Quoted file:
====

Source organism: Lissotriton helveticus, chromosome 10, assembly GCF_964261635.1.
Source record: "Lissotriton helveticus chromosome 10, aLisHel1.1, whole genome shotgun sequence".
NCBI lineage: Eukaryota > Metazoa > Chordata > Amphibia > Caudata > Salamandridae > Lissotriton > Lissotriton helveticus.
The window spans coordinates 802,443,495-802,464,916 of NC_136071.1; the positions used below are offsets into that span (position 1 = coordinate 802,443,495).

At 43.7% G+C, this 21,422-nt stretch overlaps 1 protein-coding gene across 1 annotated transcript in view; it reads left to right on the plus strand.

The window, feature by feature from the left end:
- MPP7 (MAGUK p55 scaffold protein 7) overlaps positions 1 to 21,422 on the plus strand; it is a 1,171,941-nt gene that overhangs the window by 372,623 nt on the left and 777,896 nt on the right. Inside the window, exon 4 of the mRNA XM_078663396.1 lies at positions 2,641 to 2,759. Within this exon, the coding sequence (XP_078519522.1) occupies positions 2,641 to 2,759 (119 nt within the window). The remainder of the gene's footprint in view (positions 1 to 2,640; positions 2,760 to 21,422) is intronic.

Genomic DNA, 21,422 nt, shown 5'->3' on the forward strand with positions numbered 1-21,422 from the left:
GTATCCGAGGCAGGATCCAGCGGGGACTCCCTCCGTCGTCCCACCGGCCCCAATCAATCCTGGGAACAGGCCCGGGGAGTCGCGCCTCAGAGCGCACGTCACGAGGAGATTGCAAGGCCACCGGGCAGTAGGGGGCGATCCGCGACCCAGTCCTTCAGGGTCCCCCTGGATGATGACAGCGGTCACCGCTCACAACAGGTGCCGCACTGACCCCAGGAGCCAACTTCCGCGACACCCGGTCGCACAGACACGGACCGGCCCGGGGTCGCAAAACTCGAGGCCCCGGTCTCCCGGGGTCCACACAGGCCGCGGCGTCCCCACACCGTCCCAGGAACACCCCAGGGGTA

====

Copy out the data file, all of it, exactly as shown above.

Source organism: Lissotriton helveticus, chromosome 10, assembly GCF_964261635.1.
Source record: "Lissotriton helveticus chromosome 10, aLisHel1.1, whole genome shotgun sequence".
NCBI lineage: Eukaryota > Metazoa > Chordata > Amphibia > Caudata > Salamandridae > Lissotriton > Lissotriton helveticus.
The window spans coordinates 802,443,495-802,464,916 of NC_136071.1; the positions used below are offsets into that span (position 1 = coordinate 802,443,495).

At 43.7% G+C, this 21,422-nt stretch overlaps 1 protein-coding gene across 1 annotated transcript in view; it reads left to right on the plus strand.

The window, feature by feature from the left end:
- MPP7 (MAGUK p55 scaffold protein 7) overlaps positions 1 to 21,422 on the plus strand; it is a 1,171,941-nt gene that overhangs the window by 372,623 nt on the left and 777,896 nt on the right. Inside the window, exon 4 of the mRNA XM_078663396.1 lies at positions 2,641 to 2,759. Within this exon, the coding sequence (XP_078519522.1) occupies positions 2,641 to 2,759 (119 nt within the window). The remainder of the gene's footprint in view (positions 1 to 2,640; positions 2,760 to 21,422) is intronic.

Genomic DNA, 21,422 nt, shown 5'->3' on the forward strand with positions numbered 1-21,422 from the left:
GTATCCGAGGCAGGATCCAGCGGGGACTCCCTCCGTCGTCCCACCGGCCCCAATCAATCCTGGGAACAGGCCCGGGGAGTCGCGCCTCAGAGCGCACGTCACGAGGAGATTGCAAGGCCACCGGGCAGTAGGGGGCGATCCGCGACCCAGTCCTTCAGGGTCCCCCTGGATGATGACAGCGGTCACCGCTCACAACAGGTGCCGCACTGACCCCAGGAGCCAACTTCCGCGACACCCGGTCGCACAGACACGGACCGGCCCGGGGTCGCAAAACTCGAGGCCCCGGTCTCCCGGGGTCCACACAGGCCGCGGCGTCCCCACACCGTCCCAGGAACACCCCAGGGGTA